An Afghan translator for British troops who fled after the Taliban takeover is already living in Swindon, having been housed here as part of the government’s relocation scheme.

And he could be joined by more of his colleagues who have given help to UK armed forces after Swindon Borough Council has affirmed its commitment to take in and help people fleeing the war-torn country – especially those who worked with our soldiers.

A motion was put to Thursday's full council meeting by Vijay Manro, which said: “This council welcomes the work being done by the British ambassador to Afghanistan and Home Office officials who worked round the clock at Kabul airport, and who continue to help and support those still trying to flee the country by other means. 

“It agrees with the UK Government’s pledge to welcome 20,000 refugees, with 5,000 arriving this year, and is keen to work with the Government on the resettlement programme for those fleeing the Taliban.

“We will of course be happy to play our part in accepting any resettled persons that we are asked to support and who choose to come to our town.”

An amendment was put forward by Coun Peter Watts, who called on his experience as a soldier in Yemen in the 1960s. He said: “When I was abroad I relied on the people locally who supported us as a force as interpreters and teachers.”

Coun Watts added the words “particularly ex-forces interpreters” to the motion, which both Coun Manro and his seconder Dan Smith agreed.

Coun Manro also had personal reasons for wanting Swindon to welcome Afghan refugees.

His family had come to Britain after fleeing Uganda when dictator Idi Amin gave Asians living in the country 90 days to get out.

Coun Manro said: “The Afghani people are not safe under the Taliban. The lives of those people who helped us are in danger, and there is a huge risk of persecution. Women are not able to leave their houses and girls can’t go to school.”

He drew on the experiences of his family who arrived in Britain from Uganda with £50 but who went on to make successful lives in this county.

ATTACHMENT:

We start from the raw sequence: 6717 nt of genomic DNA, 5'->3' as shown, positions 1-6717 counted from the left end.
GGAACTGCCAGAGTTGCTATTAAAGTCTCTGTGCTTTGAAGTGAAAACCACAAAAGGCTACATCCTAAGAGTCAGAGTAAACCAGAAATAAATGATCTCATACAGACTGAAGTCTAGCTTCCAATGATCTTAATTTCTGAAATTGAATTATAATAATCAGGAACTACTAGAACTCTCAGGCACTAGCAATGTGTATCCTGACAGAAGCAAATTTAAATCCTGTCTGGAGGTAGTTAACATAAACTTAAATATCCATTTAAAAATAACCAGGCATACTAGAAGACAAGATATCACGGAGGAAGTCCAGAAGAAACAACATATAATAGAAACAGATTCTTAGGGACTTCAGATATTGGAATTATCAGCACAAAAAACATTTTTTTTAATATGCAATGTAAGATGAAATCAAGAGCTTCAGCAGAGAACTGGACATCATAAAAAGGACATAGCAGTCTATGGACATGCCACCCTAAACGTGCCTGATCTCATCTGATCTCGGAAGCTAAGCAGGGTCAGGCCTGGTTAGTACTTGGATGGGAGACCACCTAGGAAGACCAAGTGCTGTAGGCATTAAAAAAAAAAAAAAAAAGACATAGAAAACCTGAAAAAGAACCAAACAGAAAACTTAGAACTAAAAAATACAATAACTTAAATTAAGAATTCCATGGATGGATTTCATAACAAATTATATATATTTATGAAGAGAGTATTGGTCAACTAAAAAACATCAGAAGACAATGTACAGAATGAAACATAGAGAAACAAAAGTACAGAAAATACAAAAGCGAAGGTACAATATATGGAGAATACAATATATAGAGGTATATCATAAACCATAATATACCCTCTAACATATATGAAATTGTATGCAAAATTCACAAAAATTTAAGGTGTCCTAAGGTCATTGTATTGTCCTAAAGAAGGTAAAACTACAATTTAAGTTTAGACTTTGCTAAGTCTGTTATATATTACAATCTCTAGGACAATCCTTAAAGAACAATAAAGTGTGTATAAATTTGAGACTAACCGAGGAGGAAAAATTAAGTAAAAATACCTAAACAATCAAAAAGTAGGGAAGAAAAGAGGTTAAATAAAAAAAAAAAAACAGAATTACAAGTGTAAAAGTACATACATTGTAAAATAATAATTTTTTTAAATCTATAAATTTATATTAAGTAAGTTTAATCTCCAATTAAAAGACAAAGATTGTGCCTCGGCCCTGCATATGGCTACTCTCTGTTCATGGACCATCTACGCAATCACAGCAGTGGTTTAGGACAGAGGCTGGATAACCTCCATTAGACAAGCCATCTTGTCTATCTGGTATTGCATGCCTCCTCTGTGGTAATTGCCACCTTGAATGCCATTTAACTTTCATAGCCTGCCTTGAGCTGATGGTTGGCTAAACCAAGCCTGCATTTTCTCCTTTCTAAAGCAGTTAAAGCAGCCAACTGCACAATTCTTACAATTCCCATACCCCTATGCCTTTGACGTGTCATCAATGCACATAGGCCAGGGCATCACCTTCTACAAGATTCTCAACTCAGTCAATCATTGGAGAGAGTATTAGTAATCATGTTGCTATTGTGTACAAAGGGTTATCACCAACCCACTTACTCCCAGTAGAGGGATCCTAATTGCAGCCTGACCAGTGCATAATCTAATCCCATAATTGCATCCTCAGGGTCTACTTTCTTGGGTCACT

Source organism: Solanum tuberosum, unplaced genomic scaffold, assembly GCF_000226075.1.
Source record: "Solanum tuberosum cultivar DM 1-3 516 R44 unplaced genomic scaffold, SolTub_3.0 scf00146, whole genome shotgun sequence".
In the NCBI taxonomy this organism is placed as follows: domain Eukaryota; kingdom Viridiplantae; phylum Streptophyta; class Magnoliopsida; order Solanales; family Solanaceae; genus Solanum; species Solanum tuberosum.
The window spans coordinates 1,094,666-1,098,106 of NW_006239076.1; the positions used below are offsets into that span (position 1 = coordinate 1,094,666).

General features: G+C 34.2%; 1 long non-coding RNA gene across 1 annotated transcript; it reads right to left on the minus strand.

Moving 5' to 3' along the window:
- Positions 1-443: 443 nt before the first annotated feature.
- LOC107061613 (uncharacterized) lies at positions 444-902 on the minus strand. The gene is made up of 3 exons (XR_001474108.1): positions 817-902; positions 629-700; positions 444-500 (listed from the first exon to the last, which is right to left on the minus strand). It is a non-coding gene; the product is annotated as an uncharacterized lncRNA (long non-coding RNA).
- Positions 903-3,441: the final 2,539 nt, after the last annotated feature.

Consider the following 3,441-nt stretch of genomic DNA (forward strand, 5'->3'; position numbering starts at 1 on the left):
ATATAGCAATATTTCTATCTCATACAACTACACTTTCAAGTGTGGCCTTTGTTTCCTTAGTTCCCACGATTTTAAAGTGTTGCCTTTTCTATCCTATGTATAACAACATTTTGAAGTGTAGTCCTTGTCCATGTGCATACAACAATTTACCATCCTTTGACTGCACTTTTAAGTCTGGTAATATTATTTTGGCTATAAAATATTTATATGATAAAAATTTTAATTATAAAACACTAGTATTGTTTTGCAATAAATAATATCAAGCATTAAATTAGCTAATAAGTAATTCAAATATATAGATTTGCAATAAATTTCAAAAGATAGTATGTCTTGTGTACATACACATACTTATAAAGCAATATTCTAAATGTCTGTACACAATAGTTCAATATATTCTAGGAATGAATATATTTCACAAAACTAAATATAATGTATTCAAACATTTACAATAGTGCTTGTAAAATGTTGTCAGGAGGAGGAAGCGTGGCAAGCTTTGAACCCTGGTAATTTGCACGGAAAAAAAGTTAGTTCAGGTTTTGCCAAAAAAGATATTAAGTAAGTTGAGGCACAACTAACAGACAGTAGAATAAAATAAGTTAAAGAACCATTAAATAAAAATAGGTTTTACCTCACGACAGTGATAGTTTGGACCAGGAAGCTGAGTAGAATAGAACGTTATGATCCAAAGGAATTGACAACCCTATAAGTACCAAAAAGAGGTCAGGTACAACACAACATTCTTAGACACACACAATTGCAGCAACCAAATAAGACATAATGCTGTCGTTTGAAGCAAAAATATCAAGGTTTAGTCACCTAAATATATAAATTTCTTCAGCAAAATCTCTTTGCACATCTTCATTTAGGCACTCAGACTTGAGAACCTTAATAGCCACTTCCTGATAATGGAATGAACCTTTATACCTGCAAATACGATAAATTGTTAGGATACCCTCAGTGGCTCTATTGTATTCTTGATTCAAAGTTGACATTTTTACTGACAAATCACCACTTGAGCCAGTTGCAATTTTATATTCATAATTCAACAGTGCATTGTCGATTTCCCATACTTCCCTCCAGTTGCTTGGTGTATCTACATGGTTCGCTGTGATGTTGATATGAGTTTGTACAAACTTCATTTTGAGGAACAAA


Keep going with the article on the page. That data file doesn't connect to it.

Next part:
He said: “Ugandan Asians came to the nation of shopkeepers and transformed shops here. Many of us are now doctors and surgeons.

“I’m sure after they have settled down the Afghan refugees will make a positive contribution to the community and to the economy.”

Councillors from across the chamber spoke to express how important the issue is.

Labour group deputy leader Emma Bushell urged the council to formally join the City of Sanctuary programme and added: “We must not accept one group of refugees but not another. Afghans are fleeing the Taliban, but people are also feeling the murdering and torturing regime in Eritrea.”

Coun Nick Burns Howell asked for the words “and all others” to be added, after Coun Watts’ words about interpreters to the motion and this was accepted.

Coun Matthew Courtliff said of those who have helped British troops: “When this nation called on their help, they obliged. Now the obligation is on us to help them in their hour of need.”

Summing up the debate Coun Dan Smith said: “We must do more than just offer these refugees a home. We must integrate them into our community, help them work and their children to go to school and maybe some will go on to become cabinet members at Swindon Borough Council – a reference to Coun Vinay Manro, Vijay’s son, who has recently taken the post of lead member for organisational excellence.

Councillors voted unanimously in favour.